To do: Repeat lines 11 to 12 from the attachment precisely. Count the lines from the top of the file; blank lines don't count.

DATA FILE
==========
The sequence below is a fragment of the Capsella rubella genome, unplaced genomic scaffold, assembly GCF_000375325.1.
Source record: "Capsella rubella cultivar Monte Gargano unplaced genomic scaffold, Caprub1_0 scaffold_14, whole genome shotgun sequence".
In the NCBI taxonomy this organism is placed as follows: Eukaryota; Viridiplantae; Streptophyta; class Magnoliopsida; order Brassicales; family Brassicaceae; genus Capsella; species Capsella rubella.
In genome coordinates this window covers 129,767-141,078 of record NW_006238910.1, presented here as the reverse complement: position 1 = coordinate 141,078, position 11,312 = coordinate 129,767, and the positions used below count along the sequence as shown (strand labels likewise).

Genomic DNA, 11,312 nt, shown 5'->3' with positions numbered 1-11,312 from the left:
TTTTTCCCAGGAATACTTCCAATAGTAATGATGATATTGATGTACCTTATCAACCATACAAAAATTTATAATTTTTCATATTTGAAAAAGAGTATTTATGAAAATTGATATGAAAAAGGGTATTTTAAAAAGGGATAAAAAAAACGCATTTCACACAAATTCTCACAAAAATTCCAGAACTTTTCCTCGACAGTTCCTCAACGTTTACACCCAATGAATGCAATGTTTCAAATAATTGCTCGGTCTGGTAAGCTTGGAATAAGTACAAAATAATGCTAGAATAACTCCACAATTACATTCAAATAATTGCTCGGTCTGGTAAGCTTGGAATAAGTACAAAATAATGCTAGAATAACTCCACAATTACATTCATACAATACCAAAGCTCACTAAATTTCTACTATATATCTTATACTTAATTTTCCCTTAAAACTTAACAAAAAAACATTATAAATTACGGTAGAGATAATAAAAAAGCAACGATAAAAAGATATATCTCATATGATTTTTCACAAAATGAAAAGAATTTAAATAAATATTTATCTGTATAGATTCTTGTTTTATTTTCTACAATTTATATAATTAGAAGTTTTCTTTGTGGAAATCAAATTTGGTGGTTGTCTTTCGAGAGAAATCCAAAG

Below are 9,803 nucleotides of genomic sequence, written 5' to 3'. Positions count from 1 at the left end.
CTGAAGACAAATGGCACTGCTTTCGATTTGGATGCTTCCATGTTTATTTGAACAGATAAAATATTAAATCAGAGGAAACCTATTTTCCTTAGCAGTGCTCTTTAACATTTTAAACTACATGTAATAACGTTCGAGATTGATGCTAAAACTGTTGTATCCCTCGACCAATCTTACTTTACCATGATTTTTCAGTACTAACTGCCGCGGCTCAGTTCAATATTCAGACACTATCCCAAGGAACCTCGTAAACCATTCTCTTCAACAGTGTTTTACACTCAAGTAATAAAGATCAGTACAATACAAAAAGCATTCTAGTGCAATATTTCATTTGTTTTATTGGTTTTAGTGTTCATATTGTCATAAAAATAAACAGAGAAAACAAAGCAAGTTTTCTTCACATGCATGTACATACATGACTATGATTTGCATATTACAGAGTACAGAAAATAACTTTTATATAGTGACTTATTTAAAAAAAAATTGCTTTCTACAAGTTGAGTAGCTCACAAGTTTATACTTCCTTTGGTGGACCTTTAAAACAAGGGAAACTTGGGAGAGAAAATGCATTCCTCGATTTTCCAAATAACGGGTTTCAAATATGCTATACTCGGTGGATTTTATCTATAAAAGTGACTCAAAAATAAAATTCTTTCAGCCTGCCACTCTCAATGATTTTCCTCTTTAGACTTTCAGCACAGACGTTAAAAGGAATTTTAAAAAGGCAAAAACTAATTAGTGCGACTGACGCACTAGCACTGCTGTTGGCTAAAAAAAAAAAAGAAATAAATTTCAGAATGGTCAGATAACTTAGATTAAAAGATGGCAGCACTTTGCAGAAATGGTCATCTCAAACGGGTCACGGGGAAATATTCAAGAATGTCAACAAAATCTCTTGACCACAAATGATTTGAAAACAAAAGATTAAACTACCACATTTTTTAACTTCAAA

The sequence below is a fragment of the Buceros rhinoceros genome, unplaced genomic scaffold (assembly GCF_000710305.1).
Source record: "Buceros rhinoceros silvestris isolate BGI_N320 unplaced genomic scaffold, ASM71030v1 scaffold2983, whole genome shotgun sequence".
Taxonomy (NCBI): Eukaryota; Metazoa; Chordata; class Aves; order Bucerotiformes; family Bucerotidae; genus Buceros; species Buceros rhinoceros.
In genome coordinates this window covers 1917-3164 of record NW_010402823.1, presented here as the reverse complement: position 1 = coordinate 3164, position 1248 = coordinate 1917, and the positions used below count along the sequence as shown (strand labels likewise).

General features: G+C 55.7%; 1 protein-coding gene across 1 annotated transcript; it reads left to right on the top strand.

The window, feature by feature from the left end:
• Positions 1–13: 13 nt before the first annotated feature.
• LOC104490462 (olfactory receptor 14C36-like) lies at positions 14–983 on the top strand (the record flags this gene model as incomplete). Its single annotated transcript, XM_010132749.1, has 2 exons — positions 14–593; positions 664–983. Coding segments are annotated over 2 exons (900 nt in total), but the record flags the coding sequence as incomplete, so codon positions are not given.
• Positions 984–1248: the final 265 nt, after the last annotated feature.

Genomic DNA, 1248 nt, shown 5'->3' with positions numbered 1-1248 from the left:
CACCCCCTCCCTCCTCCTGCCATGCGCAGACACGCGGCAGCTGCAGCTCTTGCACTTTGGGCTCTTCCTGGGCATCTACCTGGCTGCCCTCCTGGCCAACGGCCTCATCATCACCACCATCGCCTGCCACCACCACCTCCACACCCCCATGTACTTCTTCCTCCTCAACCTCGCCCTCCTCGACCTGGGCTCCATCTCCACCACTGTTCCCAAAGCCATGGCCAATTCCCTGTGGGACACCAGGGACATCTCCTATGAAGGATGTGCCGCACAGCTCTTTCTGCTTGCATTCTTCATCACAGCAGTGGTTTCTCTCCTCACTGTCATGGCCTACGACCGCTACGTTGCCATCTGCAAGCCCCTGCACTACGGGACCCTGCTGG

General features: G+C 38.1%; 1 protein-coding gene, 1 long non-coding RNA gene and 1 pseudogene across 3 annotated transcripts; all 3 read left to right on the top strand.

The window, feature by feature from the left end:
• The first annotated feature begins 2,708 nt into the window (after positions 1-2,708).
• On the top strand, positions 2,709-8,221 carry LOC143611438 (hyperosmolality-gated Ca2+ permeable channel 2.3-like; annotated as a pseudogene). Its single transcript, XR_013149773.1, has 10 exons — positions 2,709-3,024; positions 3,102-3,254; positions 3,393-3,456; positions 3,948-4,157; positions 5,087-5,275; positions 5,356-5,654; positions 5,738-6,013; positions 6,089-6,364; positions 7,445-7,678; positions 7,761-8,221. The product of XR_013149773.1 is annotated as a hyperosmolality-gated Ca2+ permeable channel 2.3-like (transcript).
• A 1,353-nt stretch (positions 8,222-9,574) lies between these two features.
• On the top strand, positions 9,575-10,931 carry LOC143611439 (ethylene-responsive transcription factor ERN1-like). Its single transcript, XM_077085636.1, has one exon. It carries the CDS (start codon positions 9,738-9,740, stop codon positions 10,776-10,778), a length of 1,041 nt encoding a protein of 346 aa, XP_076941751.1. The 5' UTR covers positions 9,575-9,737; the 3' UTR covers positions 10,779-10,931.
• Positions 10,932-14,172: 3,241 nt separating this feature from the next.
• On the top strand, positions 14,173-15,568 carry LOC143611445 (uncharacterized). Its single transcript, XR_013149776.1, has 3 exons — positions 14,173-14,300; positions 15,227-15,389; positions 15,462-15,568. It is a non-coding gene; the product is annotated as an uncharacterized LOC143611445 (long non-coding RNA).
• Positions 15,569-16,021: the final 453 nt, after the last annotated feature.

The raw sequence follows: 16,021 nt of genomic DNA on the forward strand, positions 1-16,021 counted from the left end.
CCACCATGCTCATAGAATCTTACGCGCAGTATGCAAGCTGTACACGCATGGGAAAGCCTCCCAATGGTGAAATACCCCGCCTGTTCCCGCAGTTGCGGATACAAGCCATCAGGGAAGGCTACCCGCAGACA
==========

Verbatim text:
Taxonomy (NCBI): Eukaryota; Metazoa; Chordata; class Aves; order Bucerotiformes; family Bucerotidae; genus Buceros; species Buceros rhinoceros.
In genome coordinates this window covers 1917-3164 of record NW_010402823.1, presented here as the reverse complement: position 1 = coordinate 3164, position 1248 = coordinate 1917, and the positions used below count along the sequence as shown (strand labels likewise).